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Israel army evacuation orders in Gaza contain errors, BBC finds

April 5, 2024 at 3:36 pm

Palestinians, carrying their belongings as they flee from intense Israeli attacks, migrate towards Rafah and Deir Al Balah from Khan Yunis on January 22, 2024 in Deir Al Balah, Gaza [Ashraf Amra – Anadolu Agency]

An analysis by the BBC has uncovered numerous errors in the evacuation warnings issued by Israel to residents of Gaza.

These warnings often included conflicting details and inaccurately named areas, causing confusion among Gazans attempting to find safety, which experts warn could constitute a breach of Israel’s obligations under international law .

In response, the Israel Defence Forces (IDF) denied claims that the warnings were confusing or contradictory. According to the occupation army, the alerts assessed by the BBC represent just one aspect of their “extensive efforts to encourage the evacuation [of] civilians out of harm’s way.”

Israel claims its warning system is designed to help civilians flee danger as it divides a map of Gaza into hundreds of numbered blocks. It’s also claimed to have developed an interactive online map featuring numbered blocks to aid in locating users, providing real-time information about their current location and corresponding block number.

However, Palestinians interviewed by the BBC reported difficulties accessing the system online and expressed confusion over the block system.

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Moreover, the BBC conducted an analysis of the IDF Arabic-language social media channels on platforms such as Facebook, X, and Telegram that revealed several posts containing warnings, often duplicated across platforms.

Additionally, the team searched for leaflet warnings shared online, with the IDF claiming to have distributed 16 million leaflets over Gaza. The analysis focused on warnings issued since 1 December, coinciding with the IDF’s launch of the block system in response to international pressure for clearer instructions.

The occupation army informed the BBC of other warning methods, including pre-recorded phone messages and live calls, however data on these calls could not be compiled due to damage to Gaza’s phone network.

Among the 26 warnings identified, specific escape instructions were provided by the army. However, 17 of these warnings contained errors and inconsistencies, including 12 warnings in which blocks or neighbourhoods were noted in the text of the post but were not highlighted on the accompanying map.

Also, nine warnings highlighted areas on the map but omitted them from the accompanying text while ten warnings depicted evacuation zones on the map that split blocks, potentially causing confusion.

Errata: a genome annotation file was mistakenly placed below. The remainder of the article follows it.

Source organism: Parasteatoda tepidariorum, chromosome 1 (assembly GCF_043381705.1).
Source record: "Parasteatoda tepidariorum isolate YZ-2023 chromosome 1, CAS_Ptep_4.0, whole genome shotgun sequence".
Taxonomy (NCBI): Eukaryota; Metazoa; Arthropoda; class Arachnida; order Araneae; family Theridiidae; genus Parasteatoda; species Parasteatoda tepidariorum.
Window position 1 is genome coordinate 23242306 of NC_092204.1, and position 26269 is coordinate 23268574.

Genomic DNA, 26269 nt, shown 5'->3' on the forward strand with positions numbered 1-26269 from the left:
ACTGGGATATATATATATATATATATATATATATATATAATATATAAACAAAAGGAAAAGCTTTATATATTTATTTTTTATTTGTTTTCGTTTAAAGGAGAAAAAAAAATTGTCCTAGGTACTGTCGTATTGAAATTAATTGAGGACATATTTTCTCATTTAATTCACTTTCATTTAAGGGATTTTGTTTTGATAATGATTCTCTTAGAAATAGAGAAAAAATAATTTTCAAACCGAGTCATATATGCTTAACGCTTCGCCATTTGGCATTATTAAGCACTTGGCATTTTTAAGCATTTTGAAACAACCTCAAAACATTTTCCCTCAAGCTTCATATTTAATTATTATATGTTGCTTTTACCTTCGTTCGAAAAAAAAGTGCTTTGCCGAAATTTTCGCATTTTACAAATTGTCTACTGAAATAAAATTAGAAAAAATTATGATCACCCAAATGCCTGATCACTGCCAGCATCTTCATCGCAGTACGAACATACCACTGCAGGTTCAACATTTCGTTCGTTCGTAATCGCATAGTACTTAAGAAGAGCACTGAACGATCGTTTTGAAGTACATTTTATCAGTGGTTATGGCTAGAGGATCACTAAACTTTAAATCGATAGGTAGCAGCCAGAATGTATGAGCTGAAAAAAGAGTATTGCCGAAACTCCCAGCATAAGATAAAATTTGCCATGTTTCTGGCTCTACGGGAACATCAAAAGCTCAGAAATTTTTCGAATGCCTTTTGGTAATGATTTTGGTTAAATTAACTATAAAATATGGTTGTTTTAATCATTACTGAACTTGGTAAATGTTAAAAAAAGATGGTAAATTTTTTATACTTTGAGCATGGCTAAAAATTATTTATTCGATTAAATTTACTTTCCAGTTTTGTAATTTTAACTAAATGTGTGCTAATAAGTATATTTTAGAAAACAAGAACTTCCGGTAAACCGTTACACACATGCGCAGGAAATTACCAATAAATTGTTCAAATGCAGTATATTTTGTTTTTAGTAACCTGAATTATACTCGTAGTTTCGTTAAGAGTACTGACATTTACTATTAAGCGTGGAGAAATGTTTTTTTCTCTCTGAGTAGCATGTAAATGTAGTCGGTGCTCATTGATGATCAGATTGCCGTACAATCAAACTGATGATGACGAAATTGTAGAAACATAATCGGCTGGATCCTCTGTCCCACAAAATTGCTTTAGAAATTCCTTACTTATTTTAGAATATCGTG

In addition to this, seven warnings featured arrows on the map intended to indicate safe areas but mistakenly pointed to locations also under evacuation.

The Israeli army chose not to address the specific concerns raised by the BBC regarding the maps. Instead, it asserted that the text of the posts had been sufficiently clear.

The IDF further claimed that when arrows were used to guide people to safety, “it is obvious that the arrows point to a general direction” and that crucial information had been provided in the text.

According to Janina Dill, co-director of the Oxford Institute of Ethics, Law, and Armed Conflict, these inaccuracies and errors could potentially breach Israel’s obligation under international law to offer “effective advanced warnings.”

If the majority of warnings contain errors or are unclear to the extent that civilians cannot understand them, Dill argues, “these warnings do not fulfil the proper function they have under international humanitarian law.”

Israeli forces have issued multiple so-called “evacuation orders” since 7 October, primarily directing civilians to three areas in the south – Khan Yunis, Rafah and Al-Mawasi. All three have subsequently been hit by Israeli air strikes, with civilians, including children, killed and injured.

A Palestinian mother in January narrated the harrowing account of her family’s ordeal after believing they were seeking refuge in a designated ‘safe zone’ in Al-Mawasi, southern Gaza. Instead, they encountered a deadly Israeli assault that destroyed their temporary shelter, resulting in the death of one child and severe injuries to another.

Israel has pounded the Gaza Strip since October 2023, making 85 per cent of its population internally displaced amid acute shortages of food, clean water and medicine, while 60 per cent of the enclave’s infrastructure has been damaged or destroyed, according to the UN.

Tel Aviv stands accused of genocide at the ICJ, which in January issued an interim ruling that ordered Israel to stop genocidal acts and take measures to guarantee that humanitarian assistance is provided to civilians in Gaza.

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